Wednesday, January 11, 2017


It flares with a sizzle, a sound fresh and new which echoes back old and frail.  The sulfur scent lingers on my fingers and still hides in the corners of the room.  The curious looking folded piece of thick paper filled with red-tipped paperboard sticks, its black, sandy stripe ominous, sits on the table.  Curious, yes, yet also comforting.  I can almost taste the vaguely familiar smell, fresher and greener than the acrid smokey scent that wafts up from them.


They were everywhere when I was a kid.  I can't look around the memory rooms of my childhood and not see them.  In someone's kitchen, maybe Earl Wayne's, there was a blue trimmed ceramic bowl of them.  Jack's Auto Parts, The Grange, The Whippy Dip, The Bigtop Diner, John Deere, exotic hotel and motel packs, The Mason Bowl, Kings Island, an always rotating supply.  I remember even at ten or eleven taking a pack and shoving them into my worn out Levi's.

They were the business cards of tradespeople.  Plumbers had them, car shops had them, clubs and civic groups got them printed.  Gas stations, architects, the eye doctor, honest, and every bar and restaurant ever.  I can't imagine how many packs I handled in more than thirty years of tending bar and waiting tables.  Ashtrays always had a pack in them, there were plates or bowls or baskets of them at the hostess stand and on that funny half door at the coat check.

I had for years a matchbook from every restaurant I worked at, but, I guess I sorta used them. 

There were basically two types of business matches back then, the paper ones I mentioned earlier and boxed ones, the matches wood, which were highly coveted and more expensive.  My mom had a collection of matches, in books as I recall.  I only vaguely remember looking at them as a kid, but a tornado ruined our house when I was thirteen and those matches were everywhere in a back bedroom where they'd been in a closet.  I can see them now, a crazy variety of colors and shapes and styles, like wildflowers blooming in a room with no ceiling, no roof.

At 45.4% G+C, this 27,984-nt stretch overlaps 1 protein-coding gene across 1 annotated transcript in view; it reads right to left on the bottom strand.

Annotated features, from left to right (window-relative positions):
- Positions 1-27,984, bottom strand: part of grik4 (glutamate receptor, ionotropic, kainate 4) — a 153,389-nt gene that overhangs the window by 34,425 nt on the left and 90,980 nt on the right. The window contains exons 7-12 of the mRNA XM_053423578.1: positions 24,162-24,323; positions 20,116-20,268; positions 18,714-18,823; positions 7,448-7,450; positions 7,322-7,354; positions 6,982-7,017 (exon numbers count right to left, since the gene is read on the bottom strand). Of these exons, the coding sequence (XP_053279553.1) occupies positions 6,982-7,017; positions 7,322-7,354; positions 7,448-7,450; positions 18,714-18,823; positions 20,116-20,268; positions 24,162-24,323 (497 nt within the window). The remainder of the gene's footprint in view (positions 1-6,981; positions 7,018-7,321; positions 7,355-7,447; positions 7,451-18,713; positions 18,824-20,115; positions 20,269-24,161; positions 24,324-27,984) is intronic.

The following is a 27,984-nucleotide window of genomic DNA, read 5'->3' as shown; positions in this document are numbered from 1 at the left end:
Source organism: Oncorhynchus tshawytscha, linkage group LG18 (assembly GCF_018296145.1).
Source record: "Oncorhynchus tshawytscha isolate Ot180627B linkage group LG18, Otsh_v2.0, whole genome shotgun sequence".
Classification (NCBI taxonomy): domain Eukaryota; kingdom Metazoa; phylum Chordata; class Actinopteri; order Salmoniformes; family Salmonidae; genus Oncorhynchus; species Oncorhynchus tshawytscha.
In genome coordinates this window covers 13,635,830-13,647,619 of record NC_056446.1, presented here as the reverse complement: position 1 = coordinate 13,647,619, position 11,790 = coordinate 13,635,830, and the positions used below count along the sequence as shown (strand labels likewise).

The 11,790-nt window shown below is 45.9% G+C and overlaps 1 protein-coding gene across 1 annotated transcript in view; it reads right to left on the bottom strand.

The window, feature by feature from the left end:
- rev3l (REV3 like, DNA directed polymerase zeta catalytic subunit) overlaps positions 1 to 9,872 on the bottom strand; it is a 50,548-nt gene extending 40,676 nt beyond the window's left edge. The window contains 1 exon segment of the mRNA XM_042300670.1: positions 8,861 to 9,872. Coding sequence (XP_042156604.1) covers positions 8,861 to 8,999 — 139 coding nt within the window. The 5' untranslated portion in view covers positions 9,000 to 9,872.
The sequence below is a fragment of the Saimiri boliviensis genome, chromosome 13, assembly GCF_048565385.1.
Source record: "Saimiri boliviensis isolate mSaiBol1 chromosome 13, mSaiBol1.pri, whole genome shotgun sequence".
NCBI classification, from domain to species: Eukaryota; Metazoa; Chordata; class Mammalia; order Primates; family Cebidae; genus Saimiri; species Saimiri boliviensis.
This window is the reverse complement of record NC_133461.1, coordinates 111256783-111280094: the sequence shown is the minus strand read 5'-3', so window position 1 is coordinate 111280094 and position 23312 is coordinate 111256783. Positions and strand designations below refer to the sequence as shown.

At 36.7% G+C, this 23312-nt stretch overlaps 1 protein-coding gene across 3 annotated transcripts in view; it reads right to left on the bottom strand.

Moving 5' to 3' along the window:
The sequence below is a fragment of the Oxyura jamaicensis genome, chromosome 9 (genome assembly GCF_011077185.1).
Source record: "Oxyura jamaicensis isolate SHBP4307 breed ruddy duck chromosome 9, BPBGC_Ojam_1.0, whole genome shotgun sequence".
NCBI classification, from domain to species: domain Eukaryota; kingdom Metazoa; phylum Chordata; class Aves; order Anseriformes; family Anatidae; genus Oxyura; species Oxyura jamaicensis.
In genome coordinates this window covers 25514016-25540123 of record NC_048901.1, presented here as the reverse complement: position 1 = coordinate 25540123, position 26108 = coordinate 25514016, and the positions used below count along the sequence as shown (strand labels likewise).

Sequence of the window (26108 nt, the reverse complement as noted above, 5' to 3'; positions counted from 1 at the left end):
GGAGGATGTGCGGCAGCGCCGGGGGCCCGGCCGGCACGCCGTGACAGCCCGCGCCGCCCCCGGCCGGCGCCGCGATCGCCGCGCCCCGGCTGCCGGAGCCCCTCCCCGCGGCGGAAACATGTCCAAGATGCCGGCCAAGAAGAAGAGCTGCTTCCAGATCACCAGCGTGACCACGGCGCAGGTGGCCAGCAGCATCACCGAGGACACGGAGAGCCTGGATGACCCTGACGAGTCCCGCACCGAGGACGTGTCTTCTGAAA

My dad bought them, a white paper box of, maybe, fifty.  He'd rip just a bit of the paper away to get at them one at a time.  That box of matches sat on a shelf next to his carton of Camels in a closet just inside the kitchen so that when I stole a pack of cigarettes from him I could easily grab a light, twenty smokes, twenty matches.  I remember buying a box of those matches when I lived in Queens and a lighter wasn't in the budget some years later.  I opened them just as he had and put them in a closet, next to my Marlboro Lights.  The covers were an odd almost Tiffany blue, I remember.  A color I'd only just learned from a girl named Holly Golightly, who I loved.

There was a third kind of matches, "strike-anywhere" the were called.  We kept a box in the camper when I was a kid and I've always had a box of them sealed up in my own camping box.  They were the coolest, really.  You could strike them on a log or the rusted burner of a white gas Coleman stove, anywhere really, hence the name.  In chemistry class in high school, Mr. Hendricks did a lab where we learned how they worked and made some.  I can still see and smell the smoke of them all hanging in the air under the stained acoustic tiles of the ceiling.

You know the cowboy who lit his match on his pants?  I could do that by the time I was twelve with the stike-anywheres.  By sixteen or seventeen I'd learned to snap one to flame with my thumbnail.  By the time I was in college, I'd learned all the tricks and dangers and etiquette matches required.  I spent a month figuring out how to light a paper book match with one hand... 'cause sometimes your other hand is otherwise occupied.

There is a way to sort of fling a match by holding its head against the striker and shooting it off with one finger.  You can get it five, six, feet... or it sticks to your finger.  This is a useful skill when one is lighting a gasoline soaked bonfire and needs a few feet of safety.  It's also a good skill for a match fight - think five or six young men shooting matches at each other on outdoor patio at the student center, or anywhere really - the safety of which was always questioned by campus police and dorm reps and forest rangers.  One time a lit match landed in my friend Bob's pant cuff and, because one tends to move around a lot in a match fight, the air lit it into flames.  We just stared at it as though it had never occurred to us that someone might catch fire in our insanely ill-conceived game.

It's funny, we grew up being told "Don't play with matches!"  Seems like for twenty or so years that was one of my favorite entertainments.